Potential Corrections to Wheaton’s Curriculum

Students on campus may have heard that Wheaton is in the middle of reviewing their curriculum. Meaning some of the requirements may be done away with, or, at the very least, changed to fit a new academic goal. I have found two overarching issues with the curriculum as it stands: connections and foundations.

It’s easy to criticize connections. As a student of Film and New Media Studies, one of my connections is already built into my major, so I don’t have to worry about them and they were completed by my sophomore year. It’s not the same for other students – connections are tedious and they take up too much valuable time to plan out.

Personally, I connected Third Cinema to Transnational Feminisms, both of which were interesting classes, and I saw why they were connected on that long list that is near impossible to decipher at first glance, but I didn’t really have to put any thought into what I gained out of taking the courses back-to-back. I was more concerned with getting some arbitrary class done so I could graduate. Therein lies the issue with connections: they promote stress over scheduling, and lack promotion of interdisciplinary learning as they are meant for.

I’ve met many seniors who finish their connections at the tail end of their Wheaton career, which causes unnecessary stress for a requirement that really doesn’t provide any intellectual stimulation. Connections don’t provide any thought outside of looking through a list and deciding which connections fit into a given schedule. That’s it. Who really thinks about their connections unless they’re self-initiated?

I see two solutions to fix the connections issue: either completely rid the school of the requirement of connections all together, or ask students to self-initiate each connection. Rather than spoon-feeding students reasons why two classes have similar content, the college should allow students to make connections on their own.

With this model, students would be able to see the effectiveness of liberal arts in action. They would think about why they came to Wheaton and what the advantage of a liberal arts degree really is. Connections would also feel less like an obstacle in front of graduation and more like a thought-provoking endeavor that promotes intellectual autonomy and independent thought. Though this may be seen as a huge change, the requirement would keep the structure of either on three-way connection, or two two-way connections. This way it would still act like a requirement, but give a bit of lenience for students to self-define their connections.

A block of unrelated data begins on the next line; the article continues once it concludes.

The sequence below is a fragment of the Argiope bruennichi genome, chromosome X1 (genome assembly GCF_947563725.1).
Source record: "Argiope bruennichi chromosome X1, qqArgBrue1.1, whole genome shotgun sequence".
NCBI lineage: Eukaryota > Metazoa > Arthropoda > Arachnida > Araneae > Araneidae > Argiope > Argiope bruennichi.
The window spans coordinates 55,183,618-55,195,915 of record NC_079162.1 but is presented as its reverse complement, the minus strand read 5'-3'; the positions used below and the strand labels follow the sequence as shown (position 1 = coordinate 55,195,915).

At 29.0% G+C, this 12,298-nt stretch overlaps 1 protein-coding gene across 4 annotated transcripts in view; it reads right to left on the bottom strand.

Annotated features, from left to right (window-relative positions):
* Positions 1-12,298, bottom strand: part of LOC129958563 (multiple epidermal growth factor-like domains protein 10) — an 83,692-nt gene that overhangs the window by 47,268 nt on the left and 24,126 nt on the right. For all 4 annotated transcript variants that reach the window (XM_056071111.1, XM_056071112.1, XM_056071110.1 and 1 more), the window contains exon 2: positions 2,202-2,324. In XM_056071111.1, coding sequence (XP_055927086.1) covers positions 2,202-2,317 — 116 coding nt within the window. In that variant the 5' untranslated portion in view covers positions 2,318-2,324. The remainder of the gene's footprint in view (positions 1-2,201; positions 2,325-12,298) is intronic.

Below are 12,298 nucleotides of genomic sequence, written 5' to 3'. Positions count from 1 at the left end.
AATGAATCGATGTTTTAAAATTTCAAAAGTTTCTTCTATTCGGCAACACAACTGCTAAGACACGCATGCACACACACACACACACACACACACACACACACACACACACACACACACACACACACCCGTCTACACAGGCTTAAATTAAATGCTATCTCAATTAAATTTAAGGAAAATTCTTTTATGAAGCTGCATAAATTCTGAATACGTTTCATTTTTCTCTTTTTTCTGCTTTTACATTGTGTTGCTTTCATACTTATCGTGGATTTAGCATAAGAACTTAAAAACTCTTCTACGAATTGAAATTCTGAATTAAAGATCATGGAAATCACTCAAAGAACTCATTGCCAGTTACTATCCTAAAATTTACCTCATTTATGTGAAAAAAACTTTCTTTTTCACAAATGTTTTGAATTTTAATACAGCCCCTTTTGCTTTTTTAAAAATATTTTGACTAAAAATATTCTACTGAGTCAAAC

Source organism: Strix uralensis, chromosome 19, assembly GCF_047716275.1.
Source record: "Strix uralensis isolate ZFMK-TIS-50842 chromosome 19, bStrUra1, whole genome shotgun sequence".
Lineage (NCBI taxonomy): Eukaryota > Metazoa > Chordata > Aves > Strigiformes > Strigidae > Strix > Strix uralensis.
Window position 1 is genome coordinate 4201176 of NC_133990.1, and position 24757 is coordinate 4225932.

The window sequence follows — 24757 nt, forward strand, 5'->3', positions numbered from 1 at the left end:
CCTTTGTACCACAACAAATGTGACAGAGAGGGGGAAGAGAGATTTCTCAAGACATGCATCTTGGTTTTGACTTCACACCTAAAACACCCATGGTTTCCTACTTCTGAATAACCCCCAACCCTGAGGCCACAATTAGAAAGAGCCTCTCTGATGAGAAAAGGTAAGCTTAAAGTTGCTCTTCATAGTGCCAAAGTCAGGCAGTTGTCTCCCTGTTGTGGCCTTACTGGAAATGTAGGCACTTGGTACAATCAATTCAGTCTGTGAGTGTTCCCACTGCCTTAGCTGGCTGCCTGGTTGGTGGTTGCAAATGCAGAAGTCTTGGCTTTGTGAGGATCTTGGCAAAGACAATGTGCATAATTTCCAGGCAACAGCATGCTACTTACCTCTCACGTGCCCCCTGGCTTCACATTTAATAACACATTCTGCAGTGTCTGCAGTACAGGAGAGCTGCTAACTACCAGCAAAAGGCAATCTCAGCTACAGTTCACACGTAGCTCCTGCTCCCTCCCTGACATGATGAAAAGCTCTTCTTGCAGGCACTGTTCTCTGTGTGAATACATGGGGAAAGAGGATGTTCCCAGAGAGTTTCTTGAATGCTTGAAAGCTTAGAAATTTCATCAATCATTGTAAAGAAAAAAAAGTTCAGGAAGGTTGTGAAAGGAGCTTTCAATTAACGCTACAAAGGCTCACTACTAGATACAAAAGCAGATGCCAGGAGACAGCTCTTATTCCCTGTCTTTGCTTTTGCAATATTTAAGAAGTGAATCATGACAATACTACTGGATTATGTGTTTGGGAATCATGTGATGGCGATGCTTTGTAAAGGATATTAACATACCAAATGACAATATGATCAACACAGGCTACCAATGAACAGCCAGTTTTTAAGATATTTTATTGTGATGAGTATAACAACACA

In concept, all the foundational requirements make sense and should ultimately add to a well-rounded liberal arts experience. However, while some foundations meet their goal, others feel like an afterthought, or a meek attempt at leading students toward a larger world.

As I see it, First-Year Writing, Quantitative Analysis and Foreign Language courses are all sufficient. I do believe that the language requirement should be more flexible for students who have learning disabilities and can’t afford documentation for accessibility services. At the very least, American Sign Language should be more than an off-campus option.

While I do feel that the First-Year Seminar could be improved by having more lessons that apply to every discipline rather than the discipline that the course represents, as it stands, it is a noble attempt at introducing First-Year students to their new school. Foundational requirements all allow students to explore a given major and they prepare students for the four years coming their way.

The Beyond the West requirement is one with which I take issue. In concept, Beyond the West is a great idea – it allows students to see a world outside their own, or, at the very least, it should give students the opportunity to think beyond themselves and their own culture. In practice, though, it fails at this task. Personally, I used Global Cinemas to satisfy the requirement. It hardly gave me a new perspective on the world. Sure, I expanded my knowledge of Film Studies as a discipline, but it felt anticlimactic for something that was supposed to take me outside of the western thought.

Some other courses that satisfy the requirement seem like insulting efforts to keep students on track for graduating. Courses like “French Art and It’s Others” and “Before the West,” by their course description, do contain non-western ideologies, but still lean toward western thought. The central focus of these courses is western culture and influences that non-European cultures have on the west.

A generalized solution to this subpar requirement is the creation of more courses that are specifically designed to teach students about non-western thought. This is much like how First-Year Writing courses are designed – with the purpose to teach new students about college writing. Perhaps these specified courses could include events in which students could actively participate in the practices of a non-western culture.

Either that, or significantly integrate non-western courses into the curriculum, where students are required to take more courses within their major that relate to eastern thought. I believe by changing the requirements for making connections and adding new courses that teach students more about eastern thought, the Wheaton College curriculum could be more enriching than it has ever been.